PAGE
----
Tuesday, August 14, 2018
2:00 – 3:00 PM ~ C1-4 Communicore Building
Kimberly A. Driscoll, Ph.D.
Associate Professor of Pediatrics
The University of Colorado
School of Medicine’s Barbara Davis Center for Diabetes
The incidence of type 1 diabetes is increasing worldwide and is expecting to increase by 23% during the next 40 years. The type 1 diabetes treatment regimen is complex and burdensome requiring many adherence behaviors to achieve optimal glycemic control. Unfortunately, optimal adherence and glycemic control remain a challenge for people of all ages. The objectives of this talk are: 1) describe type 1 diabetes adherence behaviors using objectively downloaded data from diabetes devices; 2) summarize incorporation of psychosocial screening into type 1 diabetes clinical care; and 3) demonstrate behavioral interventions to improve type 1 diabetes adherence and glycemic control, culminating in an integrated care model.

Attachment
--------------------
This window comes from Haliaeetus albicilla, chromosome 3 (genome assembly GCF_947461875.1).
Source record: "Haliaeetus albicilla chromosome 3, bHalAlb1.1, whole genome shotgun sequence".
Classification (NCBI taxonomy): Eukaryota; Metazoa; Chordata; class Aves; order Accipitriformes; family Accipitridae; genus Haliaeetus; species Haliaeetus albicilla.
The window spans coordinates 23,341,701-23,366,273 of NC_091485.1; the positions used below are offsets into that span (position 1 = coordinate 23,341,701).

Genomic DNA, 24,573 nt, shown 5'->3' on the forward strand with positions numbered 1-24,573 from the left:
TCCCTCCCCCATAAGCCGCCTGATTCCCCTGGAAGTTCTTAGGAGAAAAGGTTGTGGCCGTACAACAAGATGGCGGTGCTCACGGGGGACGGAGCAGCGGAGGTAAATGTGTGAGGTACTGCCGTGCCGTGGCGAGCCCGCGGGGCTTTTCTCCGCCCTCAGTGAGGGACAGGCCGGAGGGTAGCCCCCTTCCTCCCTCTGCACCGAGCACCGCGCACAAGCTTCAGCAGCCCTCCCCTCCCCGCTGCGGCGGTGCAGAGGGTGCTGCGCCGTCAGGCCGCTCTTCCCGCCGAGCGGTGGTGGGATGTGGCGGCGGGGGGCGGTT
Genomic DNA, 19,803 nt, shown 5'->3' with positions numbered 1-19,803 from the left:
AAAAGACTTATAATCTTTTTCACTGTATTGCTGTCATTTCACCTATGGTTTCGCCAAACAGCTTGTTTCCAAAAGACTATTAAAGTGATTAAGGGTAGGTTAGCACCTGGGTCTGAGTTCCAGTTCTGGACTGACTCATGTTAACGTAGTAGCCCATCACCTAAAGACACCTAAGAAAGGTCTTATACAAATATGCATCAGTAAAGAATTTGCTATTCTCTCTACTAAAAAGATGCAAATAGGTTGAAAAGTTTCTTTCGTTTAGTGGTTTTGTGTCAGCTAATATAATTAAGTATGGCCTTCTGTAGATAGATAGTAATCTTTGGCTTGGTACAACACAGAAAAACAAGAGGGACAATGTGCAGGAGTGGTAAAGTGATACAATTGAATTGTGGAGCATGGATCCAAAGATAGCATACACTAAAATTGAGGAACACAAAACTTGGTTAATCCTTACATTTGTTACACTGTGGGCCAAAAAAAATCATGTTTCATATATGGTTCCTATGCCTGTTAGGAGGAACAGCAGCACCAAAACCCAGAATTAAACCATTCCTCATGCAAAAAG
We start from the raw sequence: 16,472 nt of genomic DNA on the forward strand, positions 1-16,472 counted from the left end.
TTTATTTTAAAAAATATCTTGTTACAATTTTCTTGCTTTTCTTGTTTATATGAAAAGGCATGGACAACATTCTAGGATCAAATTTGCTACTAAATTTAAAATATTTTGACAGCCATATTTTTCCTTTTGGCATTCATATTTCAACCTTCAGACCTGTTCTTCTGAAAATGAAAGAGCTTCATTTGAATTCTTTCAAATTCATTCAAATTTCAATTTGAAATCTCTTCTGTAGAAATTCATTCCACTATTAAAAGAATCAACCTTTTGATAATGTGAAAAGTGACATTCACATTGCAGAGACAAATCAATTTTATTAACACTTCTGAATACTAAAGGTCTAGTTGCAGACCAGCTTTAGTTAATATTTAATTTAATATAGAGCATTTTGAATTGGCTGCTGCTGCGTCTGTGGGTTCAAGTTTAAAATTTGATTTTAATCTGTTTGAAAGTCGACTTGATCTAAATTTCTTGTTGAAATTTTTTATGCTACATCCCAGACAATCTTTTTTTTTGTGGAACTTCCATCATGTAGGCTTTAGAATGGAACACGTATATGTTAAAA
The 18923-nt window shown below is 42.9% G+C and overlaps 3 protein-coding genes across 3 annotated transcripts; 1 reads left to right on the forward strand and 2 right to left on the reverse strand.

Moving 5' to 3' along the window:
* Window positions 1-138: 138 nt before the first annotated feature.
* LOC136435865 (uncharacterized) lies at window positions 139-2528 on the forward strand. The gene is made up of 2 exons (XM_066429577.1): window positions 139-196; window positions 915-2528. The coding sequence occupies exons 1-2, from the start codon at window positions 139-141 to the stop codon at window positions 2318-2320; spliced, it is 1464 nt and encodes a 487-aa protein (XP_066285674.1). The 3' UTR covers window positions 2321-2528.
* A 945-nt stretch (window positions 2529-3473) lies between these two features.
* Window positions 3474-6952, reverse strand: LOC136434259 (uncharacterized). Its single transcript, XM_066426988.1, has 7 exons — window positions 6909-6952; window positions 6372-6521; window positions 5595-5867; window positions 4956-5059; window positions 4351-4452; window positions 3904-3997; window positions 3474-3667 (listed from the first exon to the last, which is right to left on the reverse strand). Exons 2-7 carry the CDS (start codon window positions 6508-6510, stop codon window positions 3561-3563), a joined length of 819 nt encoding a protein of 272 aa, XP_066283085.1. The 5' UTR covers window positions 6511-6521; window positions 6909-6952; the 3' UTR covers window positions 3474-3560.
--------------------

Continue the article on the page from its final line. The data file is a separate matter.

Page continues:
Dr. Kimberly Driscoll is an associate professor and a licensed pediatric psychologist in the Department of Pediatrics in the University Of Colorado School Of Medicine’s Barbara Davis Center for Diabetes. Her patient-oriented clinical research addresses adherence to medical treatment regimens, with a focus on using technology to optimize adherence and health outcomes in type 1 diabetes. She has received NIH funding to support her specific interests in improving insulin pump adherence, reducing the fear of hypoglycemia, and integrating behavioral medicine intervention into the T1D medical appointment. Dr. Driscoll is also the site PI on FL3X (Flexible Lifestyle Empowering Change; PIs Mayer-Davis, Seid, Maahs) and a DP3 aimed at providing behavioral supports to parents of young children with type 1 diabetes. Additionally, Dr. Driscoll is a member of the Psychosocial Studies committee of TEDDY (The Environmental Determinants of Diabetes in the Young) and the consulting psychologist on ASK (Autoimmunity Screening for Kids) Program. Before joining the Barbara Davis Center, she was faculty at the Florida State University College of Medicine and Associate Director of the Florida State University Psychology Clinic.